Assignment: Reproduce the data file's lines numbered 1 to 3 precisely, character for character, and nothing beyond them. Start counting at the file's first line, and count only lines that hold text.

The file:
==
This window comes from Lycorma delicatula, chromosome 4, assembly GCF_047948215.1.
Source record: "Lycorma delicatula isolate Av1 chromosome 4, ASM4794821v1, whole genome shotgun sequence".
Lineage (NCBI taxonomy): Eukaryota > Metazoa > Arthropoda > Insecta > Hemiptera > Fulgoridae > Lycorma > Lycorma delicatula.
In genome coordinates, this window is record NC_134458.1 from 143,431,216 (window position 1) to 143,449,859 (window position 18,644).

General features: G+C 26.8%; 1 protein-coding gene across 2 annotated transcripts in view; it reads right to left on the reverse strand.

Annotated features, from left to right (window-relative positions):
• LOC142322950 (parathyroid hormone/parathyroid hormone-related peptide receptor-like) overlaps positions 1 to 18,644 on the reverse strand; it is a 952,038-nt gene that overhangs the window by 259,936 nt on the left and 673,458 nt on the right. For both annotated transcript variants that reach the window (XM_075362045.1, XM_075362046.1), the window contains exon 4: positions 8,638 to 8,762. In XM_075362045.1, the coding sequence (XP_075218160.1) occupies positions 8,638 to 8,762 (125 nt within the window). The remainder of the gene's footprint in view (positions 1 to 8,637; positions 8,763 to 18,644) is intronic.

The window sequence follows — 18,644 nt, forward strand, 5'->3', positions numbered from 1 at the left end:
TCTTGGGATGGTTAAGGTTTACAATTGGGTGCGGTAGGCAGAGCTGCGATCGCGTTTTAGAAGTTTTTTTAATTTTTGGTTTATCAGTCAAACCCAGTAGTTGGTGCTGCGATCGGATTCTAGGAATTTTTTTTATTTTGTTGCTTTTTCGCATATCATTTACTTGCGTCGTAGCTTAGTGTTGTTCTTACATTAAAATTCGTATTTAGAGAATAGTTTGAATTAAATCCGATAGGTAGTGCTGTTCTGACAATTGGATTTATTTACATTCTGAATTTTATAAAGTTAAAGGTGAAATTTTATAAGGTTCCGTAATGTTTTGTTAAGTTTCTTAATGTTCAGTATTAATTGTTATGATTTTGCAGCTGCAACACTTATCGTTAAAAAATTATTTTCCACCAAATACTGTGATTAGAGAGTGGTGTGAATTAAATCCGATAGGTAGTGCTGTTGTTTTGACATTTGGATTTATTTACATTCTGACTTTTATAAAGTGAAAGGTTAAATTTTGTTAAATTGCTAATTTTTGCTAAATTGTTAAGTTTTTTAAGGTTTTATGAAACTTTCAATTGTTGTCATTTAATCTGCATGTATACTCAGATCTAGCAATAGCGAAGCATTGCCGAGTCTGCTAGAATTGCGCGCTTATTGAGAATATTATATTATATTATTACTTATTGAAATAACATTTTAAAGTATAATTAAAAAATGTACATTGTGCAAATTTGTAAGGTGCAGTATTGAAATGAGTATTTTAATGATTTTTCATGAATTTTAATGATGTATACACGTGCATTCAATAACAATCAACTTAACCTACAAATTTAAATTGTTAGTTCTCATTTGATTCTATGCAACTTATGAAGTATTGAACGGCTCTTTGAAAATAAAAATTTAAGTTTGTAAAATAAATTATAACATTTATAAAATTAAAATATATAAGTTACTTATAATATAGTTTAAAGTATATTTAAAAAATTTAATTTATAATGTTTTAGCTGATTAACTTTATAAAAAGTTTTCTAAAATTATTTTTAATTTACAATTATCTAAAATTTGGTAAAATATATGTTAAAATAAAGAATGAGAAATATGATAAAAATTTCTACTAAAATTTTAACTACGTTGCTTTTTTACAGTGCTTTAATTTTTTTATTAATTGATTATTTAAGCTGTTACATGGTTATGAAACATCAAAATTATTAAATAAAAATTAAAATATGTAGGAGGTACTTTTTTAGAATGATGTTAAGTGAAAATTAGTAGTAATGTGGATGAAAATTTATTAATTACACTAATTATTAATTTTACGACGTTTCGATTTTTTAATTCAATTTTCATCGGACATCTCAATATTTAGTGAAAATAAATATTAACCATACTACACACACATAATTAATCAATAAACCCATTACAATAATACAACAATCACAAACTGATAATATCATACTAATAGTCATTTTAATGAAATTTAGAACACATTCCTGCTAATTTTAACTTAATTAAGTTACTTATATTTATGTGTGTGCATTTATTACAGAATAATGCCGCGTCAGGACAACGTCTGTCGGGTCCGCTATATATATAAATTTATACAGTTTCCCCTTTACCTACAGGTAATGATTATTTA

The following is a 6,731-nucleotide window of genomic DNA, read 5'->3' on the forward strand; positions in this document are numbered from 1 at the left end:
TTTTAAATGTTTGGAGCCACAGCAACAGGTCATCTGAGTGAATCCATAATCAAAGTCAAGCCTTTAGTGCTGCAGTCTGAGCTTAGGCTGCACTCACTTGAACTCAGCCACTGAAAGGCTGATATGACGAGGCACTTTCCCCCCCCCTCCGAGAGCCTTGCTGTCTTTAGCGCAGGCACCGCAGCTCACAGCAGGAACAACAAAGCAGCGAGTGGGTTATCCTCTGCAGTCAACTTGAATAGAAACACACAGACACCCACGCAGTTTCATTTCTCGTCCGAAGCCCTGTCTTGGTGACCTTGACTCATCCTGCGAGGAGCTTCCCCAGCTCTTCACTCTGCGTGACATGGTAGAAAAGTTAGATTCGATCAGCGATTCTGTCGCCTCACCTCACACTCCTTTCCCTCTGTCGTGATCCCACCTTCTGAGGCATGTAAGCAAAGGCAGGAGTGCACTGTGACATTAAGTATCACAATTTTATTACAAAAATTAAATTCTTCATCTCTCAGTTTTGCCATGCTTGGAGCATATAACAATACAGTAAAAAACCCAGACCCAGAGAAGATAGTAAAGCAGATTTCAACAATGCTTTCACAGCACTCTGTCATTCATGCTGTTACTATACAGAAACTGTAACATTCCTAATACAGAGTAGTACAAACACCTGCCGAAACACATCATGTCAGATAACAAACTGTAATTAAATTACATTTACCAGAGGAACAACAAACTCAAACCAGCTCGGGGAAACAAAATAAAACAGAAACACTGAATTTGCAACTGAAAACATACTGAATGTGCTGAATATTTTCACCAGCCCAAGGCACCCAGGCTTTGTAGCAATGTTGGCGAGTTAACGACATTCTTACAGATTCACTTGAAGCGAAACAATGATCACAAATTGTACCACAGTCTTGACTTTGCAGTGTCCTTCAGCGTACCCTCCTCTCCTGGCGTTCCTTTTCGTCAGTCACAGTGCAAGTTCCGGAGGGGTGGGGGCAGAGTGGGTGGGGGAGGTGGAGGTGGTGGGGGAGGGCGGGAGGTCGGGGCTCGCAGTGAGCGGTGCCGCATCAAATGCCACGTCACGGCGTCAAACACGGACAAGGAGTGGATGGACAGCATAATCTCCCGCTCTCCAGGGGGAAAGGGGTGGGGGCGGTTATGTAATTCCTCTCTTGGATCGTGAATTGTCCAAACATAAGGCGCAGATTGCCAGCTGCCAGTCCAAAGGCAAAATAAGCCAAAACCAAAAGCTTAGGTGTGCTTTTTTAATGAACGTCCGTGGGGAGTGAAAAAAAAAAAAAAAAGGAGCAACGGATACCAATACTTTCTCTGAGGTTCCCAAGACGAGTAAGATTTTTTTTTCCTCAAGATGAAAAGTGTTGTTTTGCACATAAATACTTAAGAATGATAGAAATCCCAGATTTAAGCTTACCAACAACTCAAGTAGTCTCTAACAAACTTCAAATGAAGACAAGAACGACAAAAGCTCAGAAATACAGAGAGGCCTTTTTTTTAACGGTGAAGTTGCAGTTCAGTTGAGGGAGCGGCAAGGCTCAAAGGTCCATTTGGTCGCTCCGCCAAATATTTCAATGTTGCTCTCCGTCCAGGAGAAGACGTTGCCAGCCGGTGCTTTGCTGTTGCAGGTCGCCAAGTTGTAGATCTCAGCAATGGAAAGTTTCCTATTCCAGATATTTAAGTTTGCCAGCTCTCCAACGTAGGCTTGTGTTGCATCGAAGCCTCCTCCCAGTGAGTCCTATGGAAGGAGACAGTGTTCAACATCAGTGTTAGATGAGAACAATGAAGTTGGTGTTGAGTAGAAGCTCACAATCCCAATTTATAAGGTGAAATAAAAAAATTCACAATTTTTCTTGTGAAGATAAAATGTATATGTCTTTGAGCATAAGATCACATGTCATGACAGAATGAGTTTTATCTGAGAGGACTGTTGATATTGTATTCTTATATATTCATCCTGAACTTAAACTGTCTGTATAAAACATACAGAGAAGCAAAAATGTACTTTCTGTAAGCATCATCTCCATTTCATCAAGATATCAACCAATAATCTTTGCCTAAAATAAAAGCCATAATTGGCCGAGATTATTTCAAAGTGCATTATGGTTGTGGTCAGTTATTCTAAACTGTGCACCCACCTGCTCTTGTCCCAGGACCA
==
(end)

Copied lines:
This window comes from Lycorma delicatula, chromosome 4, assembly GCF_047948215.1.
Source record: "Lycorma delicatula isolate Av1 chromosome 4, ASM4794821v1, whole genome shotgun sequence".
Lineage (NCBI taxonomy): Eukaryota > Metazoa > Arthropoda > Insecta > Hemiptera > Fulgoridae > Lycorma > Lycorma delicatula.